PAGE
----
BATON ROUGE — A man who requested the records regarding a code enforcement case pertaining to his house has been denied attorneys' fees or damages by Louisiana’s First Circuit Court of Appeal, even though he partially prevailed in the lower court.
Plaintiff Eric Lowe filed a public records request in St. Tammany Parish in 2015 seeking the entire file pertaining to code enforcement case CE9532 involving his home at 108 Churchill Downs Drive, including the application for a home office permit. Lowe also asked for all emails, letters, memos and faxes regarding the files, applications, investigations or anything else pertaining to the matter.
The parish responded to Lowe's request the next day, with a letter advising that it had begun the process of locating and making the records available.
Lowe was next informed that 819 pages of records and three videos would be produced, but 51 pages were being withheld. Those pages were “...privileged inter-Parish Government correspondence that included a Parish attorney or attorneys, and/or the personal information of private citizens,” according to the appellate court’s order.
Lowe then wrote a letter to the parish asking that it produce a Privilege Log specifying which documents and/or portions of documents they were withholding due to privilege. The parish replied that they were not required to produce a privilege log.
Lowe filed suit in January 2016 against the parish, including Patricia P. Brister in her official capacity as parish president and the custodian of records for St. Tammany Parish and Sidney Fontenot in his official capacity as director of Planning and Development for St. Tammany Parish Government. His suit included a petition for a writ of mandamus, declaratory judgment, attorney fees, penalties, costs and damages seeking that the parish be forced to produce the privilege log or produce the actual documents for the judge to inspect (known as an “in camera” inspection).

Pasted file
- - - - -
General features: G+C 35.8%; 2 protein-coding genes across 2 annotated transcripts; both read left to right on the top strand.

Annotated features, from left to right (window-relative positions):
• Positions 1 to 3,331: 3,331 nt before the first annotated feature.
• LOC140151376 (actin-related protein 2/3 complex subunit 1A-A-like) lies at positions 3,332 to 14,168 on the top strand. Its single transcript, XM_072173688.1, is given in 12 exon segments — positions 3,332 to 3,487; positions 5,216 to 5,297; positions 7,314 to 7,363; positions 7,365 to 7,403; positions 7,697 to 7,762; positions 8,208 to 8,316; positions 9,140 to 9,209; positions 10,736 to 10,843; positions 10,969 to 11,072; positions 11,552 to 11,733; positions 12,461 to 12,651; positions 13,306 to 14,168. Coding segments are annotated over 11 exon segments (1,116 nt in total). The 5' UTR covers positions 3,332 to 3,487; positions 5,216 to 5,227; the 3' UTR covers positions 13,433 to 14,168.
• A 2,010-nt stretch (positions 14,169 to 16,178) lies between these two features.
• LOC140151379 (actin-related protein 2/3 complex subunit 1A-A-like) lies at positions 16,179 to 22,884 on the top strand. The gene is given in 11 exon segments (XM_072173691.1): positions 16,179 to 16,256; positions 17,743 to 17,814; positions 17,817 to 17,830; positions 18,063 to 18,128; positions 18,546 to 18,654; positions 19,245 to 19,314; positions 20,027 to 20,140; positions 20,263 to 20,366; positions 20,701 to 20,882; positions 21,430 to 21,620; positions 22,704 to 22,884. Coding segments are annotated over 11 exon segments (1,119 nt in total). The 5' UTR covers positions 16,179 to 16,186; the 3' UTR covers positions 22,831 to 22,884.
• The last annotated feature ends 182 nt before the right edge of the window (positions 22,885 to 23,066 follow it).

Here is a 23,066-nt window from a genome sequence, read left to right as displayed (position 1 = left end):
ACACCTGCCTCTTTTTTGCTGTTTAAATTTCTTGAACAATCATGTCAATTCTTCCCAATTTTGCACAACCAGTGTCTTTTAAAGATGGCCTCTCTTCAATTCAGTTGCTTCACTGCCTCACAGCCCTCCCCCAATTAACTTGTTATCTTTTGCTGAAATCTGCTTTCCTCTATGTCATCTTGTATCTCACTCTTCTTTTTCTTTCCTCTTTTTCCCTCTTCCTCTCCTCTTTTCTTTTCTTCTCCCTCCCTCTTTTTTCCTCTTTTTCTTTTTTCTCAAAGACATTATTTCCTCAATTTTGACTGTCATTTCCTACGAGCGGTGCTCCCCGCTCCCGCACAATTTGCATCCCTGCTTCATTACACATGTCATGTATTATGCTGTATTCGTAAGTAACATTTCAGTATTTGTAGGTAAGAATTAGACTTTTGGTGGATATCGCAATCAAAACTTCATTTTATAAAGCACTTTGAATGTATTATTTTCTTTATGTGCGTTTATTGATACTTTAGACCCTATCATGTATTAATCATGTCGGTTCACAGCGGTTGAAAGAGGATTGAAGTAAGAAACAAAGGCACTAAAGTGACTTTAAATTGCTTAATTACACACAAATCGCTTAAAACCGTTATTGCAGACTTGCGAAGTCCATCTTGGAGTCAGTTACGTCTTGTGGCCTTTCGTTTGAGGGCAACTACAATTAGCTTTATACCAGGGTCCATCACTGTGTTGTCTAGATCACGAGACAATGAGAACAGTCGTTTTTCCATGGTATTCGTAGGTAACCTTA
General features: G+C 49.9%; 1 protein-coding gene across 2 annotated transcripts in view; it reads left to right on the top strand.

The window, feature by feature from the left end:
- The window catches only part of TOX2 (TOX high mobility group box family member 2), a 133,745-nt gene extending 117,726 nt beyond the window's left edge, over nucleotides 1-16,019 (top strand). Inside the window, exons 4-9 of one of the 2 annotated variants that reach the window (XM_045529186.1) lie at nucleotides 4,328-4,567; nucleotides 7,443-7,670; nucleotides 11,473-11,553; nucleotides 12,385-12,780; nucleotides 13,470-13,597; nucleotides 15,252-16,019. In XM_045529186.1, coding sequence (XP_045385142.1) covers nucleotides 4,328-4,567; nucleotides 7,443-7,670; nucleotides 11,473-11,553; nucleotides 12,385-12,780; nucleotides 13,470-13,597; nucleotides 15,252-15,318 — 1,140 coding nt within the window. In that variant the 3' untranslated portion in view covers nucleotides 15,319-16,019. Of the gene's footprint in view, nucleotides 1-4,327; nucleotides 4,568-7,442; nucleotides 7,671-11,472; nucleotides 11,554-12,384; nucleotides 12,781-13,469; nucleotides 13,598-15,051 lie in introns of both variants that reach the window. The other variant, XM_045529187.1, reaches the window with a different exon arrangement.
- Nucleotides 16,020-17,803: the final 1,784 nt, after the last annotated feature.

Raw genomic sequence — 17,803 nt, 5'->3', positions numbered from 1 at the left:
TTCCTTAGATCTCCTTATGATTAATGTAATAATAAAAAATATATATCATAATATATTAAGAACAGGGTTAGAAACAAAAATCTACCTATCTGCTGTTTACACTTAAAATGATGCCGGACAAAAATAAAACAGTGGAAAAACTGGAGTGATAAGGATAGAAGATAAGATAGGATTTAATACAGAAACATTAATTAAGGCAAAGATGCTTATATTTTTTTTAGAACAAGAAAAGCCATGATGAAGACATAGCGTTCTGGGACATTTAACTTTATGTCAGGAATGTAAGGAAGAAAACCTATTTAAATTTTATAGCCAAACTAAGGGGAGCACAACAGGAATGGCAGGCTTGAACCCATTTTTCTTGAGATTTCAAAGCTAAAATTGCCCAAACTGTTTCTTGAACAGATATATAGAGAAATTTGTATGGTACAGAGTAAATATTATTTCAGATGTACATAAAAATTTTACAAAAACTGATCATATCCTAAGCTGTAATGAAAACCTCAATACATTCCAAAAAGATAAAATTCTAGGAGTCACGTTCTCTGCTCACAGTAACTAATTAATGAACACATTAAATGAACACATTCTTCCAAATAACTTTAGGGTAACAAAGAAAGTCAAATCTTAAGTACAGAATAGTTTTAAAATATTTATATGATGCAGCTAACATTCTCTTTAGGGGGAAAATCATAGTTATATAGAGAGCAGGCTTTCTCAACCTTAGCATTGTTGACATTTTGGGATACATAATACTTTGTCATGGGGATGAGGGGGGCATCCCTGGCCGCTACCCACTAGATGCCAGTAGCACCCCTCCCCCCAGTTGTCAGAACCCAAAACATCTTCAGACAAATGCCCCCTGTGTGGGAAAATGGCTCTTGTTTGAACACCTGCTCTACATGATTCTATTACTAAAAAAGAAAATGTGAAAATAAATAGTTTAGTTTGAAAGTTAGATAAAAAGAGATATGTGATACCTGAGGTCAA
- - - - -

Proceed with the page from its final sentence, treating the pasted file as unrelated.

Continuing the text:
According to the appellate court’s order, “Lowe also requested that, subsequent to his requested production of documents and/or in camera inspection, the trial court issue a declaratory judgment declaring whether the ... documents withheld by the Parish were public records subject to disclosure. The Parish subsequently filed a peremptory exception raising the objection of no cause of action averring that it was not required to create and produce a privilege log.”
A hearing was held on March 9, 2016 and a judgment was issued on April 13, 2016. The parish was ordered to produce the records with any personal information of private citizens redacted. Neither the parish nor Lowe appealed that judgment or filed motions for new trial.
More than six months later, on Oct. 16, 2016, Lowe filed a motion asking for attorney fees, penalties, costs and damages. After a hearing was held, the trial court signed a judgment on Feb. 7, 2017 denying Lowe's request for all but court costs. Lowe appealed, claiming that the trial court erred in denying him attorney fees because he won the case.
The appellate court upheld the ruling by the lower court, noting in its order, “Although the trial court granted the requested mandamus relief and ordered the production of documents, Lowe prevailed only in part as his other demands considered by the court were denied. Accordingly, we cannot say that the trial court's decision to award no discretionary attorney fees was an abuse of its discretion… . We find no abuse of discretion by the trial court in denying Lowe's request for attorney fees.”
The order was issued on Jan. 23 by Judge Martin E. Coady, and was heard before Judges Vanessa Guidry-Whipple, J. Michael McDonald and Wayne Chutz.